As American as Apple Inc. (AAPL): a Brief Retrospective

The phrase “as American as apple pie” is so common as to be practically meaningless, especially in light of the fact that apples originate not in the United States but in the shadow of the Tien Shan Mountains on the eastern border of Kazakhstan. In fact, the name of the mountainside city of Almaty in Kazakhstan derives from the title “Grandfather of Apples” (Alma-Ata), and is still locally famous for the huge, red, sweet apples that grow in its orchards. Saying “as American as Apple Inc. (NASDAQ:AAPL)” might be nearer to the mark.

Microsoft and Apple, in fact, represent two sides of American technological development. Microsoft focuses on “workhorse” designs, with aesthetics taking a distant back seat to versatility and adaptability. This company might be described as the “Ford” or “Dodge” of the computer world. Apple (AAPL), on the other hand, focuses on aesthetics, prestige, and streamlined designs, while customer choice is strictly limited and flexibility is far lower. It might be likened to the “Cadillac” or “Oldsmobile” of electronics firms.

U.S.A flagAccording to legend at least, the name “Apple” was picked due to a bit of Machiavellian cunning on the part of Steve Jobs. When the company was founded, its chief competitor was Atari, a firm eventually destined to be absorbed by the amoebic spread of Hasbro, Inc.. Mr. Jobs, it is rumored, picked the name “Apple” so that his company would be listed before Atari in the telephone book, and also due to his enjoyment of working at picking apples previous to his entry into the world of computers.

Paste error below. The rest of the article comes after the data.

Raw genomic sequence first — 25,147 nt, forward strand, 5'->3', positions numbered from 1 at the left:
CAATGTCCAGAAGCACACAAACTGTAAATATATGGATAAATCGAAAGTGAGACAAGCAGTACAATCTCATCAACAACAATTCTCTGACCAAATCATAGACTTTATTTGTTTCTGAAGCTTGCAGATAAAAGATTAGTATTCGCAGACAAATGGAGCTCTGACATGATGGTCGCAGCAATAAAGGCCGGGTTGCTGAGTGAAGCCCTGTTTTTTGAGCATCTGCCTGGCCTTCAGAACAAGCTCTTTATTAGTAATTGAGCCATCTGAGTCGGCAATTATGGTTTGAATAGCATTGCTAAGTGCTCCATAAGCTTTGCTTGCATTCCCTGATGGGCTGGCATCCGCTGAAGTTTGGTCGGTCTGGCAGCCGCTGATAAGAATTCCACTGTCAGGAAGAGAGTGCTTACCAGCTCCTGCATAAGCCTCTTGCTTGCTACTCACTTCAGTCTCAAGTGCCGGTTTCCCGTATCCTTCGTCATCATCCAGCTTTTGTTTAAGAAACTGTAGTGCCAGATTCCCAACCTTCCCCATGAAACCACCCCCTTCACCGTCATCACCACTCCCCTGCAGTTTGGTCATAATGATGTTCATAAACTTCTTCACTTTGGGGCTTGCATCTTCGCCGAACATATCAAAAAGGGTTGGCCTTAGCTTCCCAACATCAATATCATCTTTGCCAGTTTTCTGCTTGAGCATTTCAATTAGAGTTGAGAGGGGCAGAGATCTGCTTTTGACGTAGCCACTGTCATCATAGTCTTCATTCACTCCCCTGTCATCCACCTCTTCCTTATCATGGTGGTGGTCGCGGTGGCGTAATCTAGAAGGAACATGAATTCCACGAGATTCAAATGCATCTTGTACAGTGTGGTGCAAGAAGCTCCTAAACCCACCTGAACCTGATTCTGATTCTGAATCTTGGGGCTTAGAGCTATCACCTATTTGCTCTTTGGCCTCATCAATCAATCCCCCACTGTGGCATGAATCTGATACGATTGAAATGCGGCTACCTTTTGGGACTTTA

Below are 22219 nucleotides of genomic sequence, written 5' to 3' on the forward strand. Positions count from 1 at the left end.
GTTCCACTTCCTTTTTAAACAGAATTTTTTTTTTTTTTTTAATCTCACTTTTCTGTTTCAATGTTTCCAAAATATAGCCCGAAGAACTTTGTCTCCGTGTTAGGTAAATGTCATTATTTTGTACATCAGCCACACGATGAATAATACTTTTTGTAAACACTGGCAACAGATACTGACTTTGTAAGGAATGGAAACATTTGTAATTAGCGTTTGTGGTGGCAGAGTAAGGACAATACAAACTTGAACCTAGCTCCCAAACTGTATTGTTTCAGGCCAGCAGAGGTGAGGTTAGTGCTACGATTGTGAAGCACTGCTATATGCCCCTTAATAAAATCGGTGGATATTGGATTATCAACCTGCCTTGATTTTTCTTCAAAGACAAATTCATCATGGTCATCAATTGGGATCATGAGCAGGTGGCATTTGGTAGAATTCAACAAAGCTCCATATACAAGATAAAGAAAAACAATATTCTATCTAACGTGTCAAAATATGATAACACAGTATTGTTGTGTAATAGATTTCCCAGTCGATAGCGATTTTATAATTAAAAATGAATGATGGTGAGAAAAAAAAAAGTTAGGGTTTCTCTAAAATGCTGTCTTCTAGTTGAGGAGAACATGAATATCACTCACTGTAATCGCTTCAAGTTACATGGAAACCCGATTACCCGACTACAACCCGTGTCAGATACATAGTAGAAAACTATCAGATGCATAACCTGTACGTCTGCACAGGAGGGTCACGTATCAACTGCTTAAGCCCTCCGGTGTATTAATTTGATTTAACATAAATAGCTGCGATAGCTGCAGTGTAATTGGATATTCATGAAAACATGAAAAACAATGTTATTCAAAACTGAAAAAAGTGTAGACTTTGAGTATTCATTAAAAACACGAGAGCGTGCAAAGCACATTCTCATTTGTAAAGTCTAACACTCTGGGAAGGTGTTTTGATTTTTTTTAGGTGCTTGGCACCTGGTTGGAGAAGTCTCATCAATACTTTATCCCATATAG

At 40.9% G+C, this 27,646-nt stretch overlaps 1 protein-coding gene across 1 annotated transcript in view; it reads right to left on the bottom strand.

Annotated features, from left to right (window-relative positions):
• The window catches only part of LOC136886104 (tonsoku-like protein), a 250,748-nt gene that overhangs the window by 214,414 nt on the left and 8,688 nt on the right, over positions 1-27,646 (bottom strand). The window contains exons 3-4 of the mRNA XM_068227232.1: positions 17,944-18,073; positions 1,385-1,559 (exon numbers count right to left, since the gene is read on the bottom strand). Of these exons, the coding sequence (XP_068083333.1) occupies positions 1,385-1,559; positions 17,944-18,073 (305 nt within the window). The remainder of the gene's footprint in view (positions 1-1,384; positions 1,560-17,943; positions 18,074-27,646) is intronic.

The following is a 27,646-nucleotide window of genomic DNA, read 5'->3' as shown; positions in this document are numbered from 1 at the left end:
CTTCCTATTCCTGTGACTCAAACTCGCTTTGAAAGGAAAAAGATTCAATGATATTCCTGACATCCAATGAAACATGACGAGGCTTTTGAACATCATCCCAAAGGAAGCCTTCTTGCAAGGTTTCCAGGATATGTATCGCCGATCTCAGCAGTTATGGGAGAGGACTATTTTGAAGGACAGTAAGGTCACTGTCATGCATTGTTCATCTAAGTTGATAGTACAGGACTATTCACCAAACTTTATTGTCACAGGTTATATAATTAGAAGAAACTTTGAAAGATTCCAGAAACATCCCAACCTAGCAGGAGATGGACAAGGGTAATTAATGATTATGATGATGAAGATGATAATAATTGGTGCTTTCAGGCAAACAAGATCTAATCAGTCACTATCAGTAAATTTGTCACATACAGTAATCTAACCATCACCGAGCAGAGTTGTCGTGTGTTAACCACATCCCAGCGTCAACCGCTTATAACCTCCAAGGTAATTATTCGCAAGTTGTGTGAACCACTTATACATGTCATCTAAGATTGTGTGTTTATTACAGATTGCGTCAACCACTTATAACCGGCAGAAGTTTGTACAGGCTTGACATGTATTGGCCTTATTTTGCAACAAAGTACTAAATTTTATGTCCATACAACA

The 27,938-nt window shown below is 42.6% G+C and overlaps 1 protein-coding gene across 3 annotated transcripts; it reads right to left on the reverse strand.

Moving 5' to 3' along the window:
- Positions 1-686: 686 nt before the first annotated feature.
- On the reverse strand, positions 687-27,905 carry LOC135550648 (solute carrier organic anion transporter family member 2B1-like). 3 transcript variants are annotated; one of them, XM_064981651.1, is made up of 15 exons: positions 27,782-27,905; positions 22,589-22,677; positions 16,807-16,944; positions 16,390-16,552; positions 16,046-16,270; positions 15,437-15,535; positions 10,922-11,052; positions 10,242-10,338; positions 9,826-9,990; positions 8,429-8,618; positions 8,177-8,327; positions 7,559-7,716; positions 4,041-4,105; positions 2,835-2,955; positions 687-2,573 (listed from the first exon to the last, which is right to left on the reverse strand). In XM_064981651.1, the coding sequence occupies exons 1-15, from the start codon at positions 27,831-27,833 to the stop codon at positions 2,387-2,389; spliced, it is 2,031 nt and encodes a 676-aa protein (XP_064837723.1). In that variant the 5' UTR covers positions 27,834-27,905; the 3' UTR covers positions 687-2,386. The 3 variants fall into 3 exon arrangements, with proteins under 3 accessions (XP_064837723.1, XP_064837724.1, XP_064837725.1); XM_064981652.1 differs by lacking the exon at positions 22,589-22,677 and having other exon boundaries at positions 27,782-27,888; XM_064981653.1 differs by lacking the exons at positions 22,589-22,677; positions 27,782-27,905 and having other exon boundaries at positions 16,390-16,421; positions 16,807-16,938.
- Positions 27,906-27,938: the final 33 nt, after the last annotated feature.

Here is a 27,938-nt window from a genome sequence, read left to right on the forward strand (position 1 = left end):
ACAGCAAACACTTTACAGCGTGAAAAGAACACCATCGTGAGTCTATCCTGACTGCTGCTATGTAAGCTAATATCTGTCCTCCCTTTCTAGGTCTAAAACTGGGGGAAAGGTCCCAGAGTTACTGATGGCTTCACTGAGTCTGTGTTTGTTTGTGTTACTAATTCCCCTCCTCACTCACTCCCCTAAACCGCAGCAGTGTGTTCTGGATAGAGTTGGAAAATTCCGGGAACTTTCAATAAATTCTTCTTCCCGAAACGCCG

The name of the most famous Apple personal computer, the Macintosh, was chosen to match the McIntosh Apple cultivar, which originated in the New World. Though Mr. Jobs was likely motivated by his own personal memories and the placement of his company name in the telephone directory, it is quite conceivable that he also picked “American” names for his firm and products due to the association of the apple with the United States. Johnny “Appleseed” Chapman, Peter Stuyvesant’s 1647 apple tree on Manhattan Island, and the aforementioned pies are just a sampling of the legends and lore of the apple in America.

Apple Inc. (AAPL) is sometimes used as a stand-in for the United States abroad. For example, when Russia’s Vladimir Putin was outraged over America’s opposition to his invasion of the Crimea in Ukraine, it was Apple hardware that Russian officials were forbidden to use, and not Microsoft, and iOS was banned while Android was still permitted.

As the United States celebrates the founding of the world’s oldest still-functioning democracy on July 4th, it is perhaps fitting that many of the celebrations, family reunions, renditions of the national anthem or the “Star Spangled Banner,” parades, and firework displays are being recorded on America’s single most popular smartphone platform, the Apple iPhone, which commands 42% of the U.S. market, nearly double the market share of runner-up Samsung.